The DOE found in December 2012 that prices could rise as much as $1.11 per mBtus over five years. But it still concluded that the overall benefits to the U.S. economy would outweigh that potential price increase. The losers would be the chemical makers like Dow while the winners would be the domestic natural gas producers such as Chesapeake Energy and ExxonMobil.
The subject of whether to allow more LNG exports is causing a rift within the manufacturing community. Dow Chemical testified that American policy ought to be “prudent, responsible and balanced.” Higher prices, it says, would prevent all chemical makers from making capital intensive investments.
But the National Association of Manufacturers disagrees with those positions, noting that increased natural gas production not only leads to more energy jobs but that it also creates new demand for its members’ products. It also said that any denial of export licenses would infringe upon free trade agreements, ultimately hurting domestic businesses that do business abroad.
The Business Roundtable, a collection of CEO’s from companies as varied as Coca-Cola Co and JPMorgan Chase has urged federal officials to open more land to oil, gas and coal interests and approve the Keystone XL oil sands pipeline, but has avoided taking a stand on more divisive issues like the level of natural gas exports the United States should pursue. The CEOs have been meeting with lawmakers recently to push the connection between energy development and jobs.
Now how does the export issue impact the cleantech industry? (See previous post for further discussion). While the low price of natural gas has made the development of renewable projects less economic for power producers, should environmentalists and the renewable energy push for increased natural gas exports? Many experts believe so.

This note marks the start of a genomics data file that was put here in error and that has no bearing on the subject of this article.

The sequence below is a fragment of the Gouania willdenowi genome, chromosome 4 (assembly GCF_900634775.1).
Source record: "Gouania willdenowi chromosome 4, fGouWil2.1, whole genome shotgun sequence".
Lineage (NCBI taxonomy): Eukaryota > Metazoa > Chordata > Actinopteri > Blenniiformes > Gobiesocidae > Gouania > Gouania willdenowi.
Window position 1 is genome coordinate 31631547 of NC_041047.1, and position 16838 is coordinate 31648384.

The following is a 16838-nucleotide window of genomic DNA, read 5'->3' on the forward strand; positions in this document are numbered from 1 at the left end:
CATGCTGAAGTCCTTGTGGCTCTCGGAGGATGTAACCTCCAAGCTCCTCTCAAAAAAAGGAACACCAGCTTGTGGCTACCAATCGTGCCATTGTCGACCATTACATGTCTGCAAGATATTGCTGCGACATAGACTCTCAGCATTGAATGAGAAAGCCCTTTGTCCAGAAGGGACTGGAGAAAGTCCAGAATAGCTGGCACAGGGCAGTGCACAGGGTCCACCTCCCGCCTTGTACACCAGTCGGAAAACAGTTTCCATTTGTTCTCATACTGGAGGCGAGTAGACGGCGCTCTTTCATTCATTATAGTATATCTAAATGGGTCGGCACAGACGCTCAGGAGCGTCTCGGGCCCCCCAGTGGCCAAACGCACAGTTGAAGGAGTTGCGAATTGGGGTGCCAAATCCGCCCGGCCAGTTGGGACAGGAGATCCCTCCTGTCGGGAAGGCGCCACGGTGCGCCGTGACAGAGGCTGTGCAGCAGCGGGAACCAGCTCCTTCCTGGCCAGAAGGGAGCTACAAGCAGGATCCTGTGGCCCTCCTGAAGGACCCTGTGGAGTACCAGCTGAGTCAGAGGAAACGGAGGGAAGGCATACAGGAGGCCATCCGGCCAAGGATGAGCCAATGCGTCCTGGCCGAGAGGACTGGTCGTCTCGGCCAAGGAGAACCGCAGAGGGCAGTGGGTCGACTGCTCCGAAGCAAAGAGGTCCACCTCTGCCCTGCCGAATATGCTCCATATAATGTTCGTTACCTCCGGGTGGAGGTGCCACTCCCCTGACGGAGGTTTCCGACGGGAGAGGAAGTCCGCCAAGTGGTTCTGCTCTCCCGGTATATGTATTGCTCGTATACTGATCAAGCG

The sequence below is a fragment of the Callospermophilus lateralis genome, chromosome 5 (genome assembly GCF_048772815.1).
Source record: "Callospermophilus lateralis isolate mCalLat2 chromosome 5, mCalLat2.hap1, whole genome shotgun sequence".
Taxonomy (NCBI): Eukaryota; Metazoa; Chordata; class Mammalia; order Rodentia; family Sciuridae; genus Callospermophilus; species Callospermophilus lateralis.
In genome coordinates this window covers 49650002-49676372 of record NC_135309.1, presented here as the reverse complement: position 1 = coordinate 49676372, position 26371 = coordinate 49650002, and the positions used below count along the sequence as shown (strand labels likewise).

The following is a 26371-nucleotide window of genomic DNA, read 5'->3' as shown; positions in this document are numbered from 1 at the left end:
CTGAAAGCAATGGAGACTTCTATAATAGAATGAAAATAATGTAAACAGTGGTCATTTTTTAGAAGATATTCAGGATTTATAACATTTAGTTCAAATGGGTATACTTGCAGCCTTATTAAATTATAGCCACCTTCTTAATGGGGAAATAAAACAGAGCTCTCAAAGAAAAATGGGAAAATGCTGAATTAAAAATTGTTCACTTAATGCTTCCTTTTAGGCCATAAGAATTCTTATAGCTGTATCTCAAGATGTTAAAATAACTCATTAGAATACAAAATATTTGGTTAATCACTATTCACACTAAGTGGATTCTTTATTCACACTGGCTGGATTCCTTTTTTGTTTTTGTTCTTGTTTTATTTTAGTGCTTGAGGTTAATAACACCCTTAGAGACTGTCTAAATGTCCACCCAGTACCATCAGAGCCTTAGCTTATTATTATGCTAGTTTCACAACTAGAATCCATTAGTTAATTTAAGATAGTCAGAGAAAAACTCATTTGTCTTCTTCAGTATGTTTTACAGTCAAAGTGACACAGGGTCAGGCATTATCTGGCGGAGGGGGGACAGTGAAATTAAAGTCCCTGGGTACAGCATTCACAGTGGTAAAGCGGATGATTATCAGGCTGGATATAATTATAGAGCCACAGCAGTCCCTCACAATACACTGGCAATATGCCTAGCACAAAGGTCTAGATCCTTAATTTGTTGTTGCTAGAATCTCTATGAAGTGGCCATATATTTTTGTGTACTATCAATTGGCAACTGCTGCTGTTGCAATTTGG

According to Arno Harris, CEO of Recurrent Energy, a leading developer of solar projects for utilities and large energy customers, “the renewable energy industry should absolutely get behind the idea of exporting natural gas. If gas prices were still at the levels they were three years ago, wind and solar would be solidly competitive with fossil-fired power. And the utility-scale renewable industry wouldn’t be fighting the headwinds it is today. Exporting gas would increase demand and raise gas-fired power prices to a level that would help wind and solar by improving their competitiveness.”
He continues, “…..why should climate advocates get behind exporting natural gas? Wouldn’t that just increase the amount of carbon we’re putting into the atmosphere? One of the big downsides of our gas glut in the U.S. is that we’re now exporting our coal to Europe. Cheap domestic gas is replacing coal at home but that coal is simply being burned elsewhere. Thus the result of low gas prices is to increase global carbon emissions because total fossil fuel consumption is exploding.”
Moniz supports an ‘all of the above’ energy strategy, which includes responsible fracking and also strong support for renewables. Exporting gas would likely increase demand and raise gas-fired power prices to a level that would help technologies such as wind and solar by improving their cost-competitiveness. In addition, lower natural gas prices throughout the world would likely result in the further displacement of coal-fired power plants as well, reducing carbon emissions. However, companies such as Dow are putting a lot of pressure on the US government to protect is low-cost fuel source. The nomination of Moniz has been praised by many policy analysts, who believe the physicist, who was a top Energy official during President Clinton’s second term, is a politically experienced pragmatist. The exporting issue will be one he is forced to deal with soon if his nomination is approved.